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News :: Better health treatment for travellers and expats in the EU

eHealth initiatives to support medical assistance while travelling and living abroad

(02/07/2008) The European Commission today launched two initiatives to improve the safety and quality of care to people who require medical assistance while travelling or living abroad: a Recommendation on cross-border interoperability of electronic health record (EHR) systems and the european patient Smart Open Services (epSOS) project.

In an emergency, efficient sharing of medical information could save lives

More and more Europeans travel and live outside of their home region and country for holidays, temporary or permanent work, and studies.

This mobility is taken for granted, until something goes wrong. The problems faced by patients and doctors involved in health treatment abroad include losing essential medication, communicating medical situations to foreign doctors, diagnosing illness and prescribing proper medication with little knowledge of patient history.

Carrying paper copies of medical records is neither realistic nor possible at all times. Electronic health records are usually scattered in multiple formats, among diverse information systems at different hospitals or general practitioners' surgeries, and for some of us even in different countries. These scattered information systems often cannot 'talk to each other': they fail to provide for a comprehensive and integrated view of our medical history.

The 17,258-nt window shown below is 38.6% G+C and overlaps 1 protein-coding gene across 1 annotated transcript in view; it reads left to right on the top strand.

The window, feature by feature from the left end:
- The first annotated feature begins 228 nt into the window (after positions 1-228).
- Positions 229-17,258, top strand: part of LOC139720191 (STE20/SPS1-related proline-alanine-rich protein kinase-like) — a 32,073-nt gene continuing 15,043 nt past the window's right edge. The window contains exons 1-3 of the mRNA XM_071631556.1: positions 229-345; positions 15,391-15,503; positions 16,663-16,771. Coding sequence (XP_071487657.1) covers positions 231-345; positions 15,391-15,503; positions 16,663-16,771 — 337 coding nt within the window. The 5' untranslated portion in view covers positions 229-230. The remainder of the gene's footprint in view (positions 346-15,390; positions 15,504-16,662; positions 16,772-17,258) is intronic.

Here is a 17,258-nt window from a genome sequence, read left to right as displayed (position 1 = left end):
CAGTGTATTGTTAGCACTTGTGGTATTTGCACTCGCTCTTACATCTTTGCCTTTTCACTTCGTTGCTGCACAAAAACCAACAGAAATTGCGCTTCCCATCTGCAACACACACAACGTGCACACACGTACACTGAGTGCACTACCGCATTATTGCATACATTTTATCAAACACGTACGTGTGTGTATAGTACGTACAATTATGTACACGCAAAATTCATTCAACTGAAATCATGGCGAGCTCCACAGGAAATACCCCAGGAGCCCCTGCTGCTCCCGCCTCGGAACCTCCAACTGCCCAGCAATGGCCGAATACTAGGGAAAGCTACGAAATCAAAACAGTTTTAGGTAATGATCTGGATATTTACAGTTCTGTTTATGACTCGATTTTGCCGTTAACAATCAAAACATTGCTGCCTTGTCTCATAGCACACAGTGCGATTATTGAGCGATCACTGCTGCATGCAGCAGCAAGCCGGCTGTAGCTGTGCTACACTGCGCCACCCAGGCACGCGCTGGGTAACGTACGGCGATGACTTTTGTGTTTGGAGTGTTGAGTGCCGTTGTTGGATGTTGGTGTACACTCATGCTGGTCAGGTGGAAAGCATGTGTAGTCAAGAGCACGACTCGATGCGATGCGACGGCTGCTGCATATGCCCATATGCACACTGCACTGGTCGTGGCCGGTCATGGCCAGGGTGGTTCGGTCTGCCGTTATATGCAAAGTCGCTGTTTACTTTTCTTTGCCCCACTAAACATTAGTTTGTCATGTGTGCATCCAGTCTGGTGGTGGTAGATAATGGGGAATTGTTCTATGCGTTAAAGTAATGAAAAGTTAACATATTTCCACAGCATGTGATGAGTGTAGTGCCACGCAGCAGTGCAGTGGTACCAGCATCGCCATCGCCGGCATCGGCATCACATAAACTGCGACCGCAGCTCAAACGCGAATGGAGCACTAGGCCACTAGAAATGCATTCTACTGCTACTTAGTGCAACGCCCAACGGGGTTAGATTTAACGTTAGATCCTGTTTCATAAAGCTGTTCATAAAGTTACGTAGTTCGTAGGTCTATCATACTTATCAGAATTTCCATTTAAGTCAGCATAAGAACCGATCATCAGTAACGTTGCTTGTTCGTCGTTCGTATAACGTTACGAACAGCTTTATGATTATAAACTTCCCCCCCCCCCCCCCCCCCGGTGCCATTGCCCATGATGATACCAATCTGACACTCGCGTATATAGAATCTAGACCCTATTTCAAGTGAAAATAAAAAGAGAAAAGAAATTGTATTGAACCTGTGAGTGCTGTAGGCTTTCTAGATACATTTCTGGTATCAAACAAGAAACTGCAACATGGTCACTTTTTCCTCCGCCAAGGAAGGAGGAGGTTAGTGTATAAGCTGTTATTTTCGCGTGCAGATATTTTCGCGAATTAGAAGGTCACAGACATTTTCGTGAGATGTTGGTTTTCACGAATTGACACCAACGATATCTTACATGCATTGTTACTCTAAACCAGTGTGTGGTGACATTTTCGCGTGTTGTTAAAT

Making sure electronic health record systems can 'interoperate' (talk to each other) could allow health professionals from another country to quickly access basic yet vital patient information, from our home doctor and hospital, in their own language, thus improving the quality and safety of care. It would also make it possible for pharmacies to electronically process prescriptions from other Member States, so that patients travelling within the EU or living in another Member State can obtain a refill of essential medicine.

Setting out guidelines for EU Member States will create a minimum level of steps that will ensure that electronic health record systems can work together across the EU.

While many Member States have already developed electronic health records, many systems cannot communicate with each other. Europe currently has a leading position in the world, with patient data being stored electronically by 80% of all EU-wide primary care physicians.

The benefits could be even more widespread throughout Europe if these systems could work together, making it easier for people to receive treatment even when they are away from their home country.

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Additional Information

See also: DG INFSO ICT for Health Policy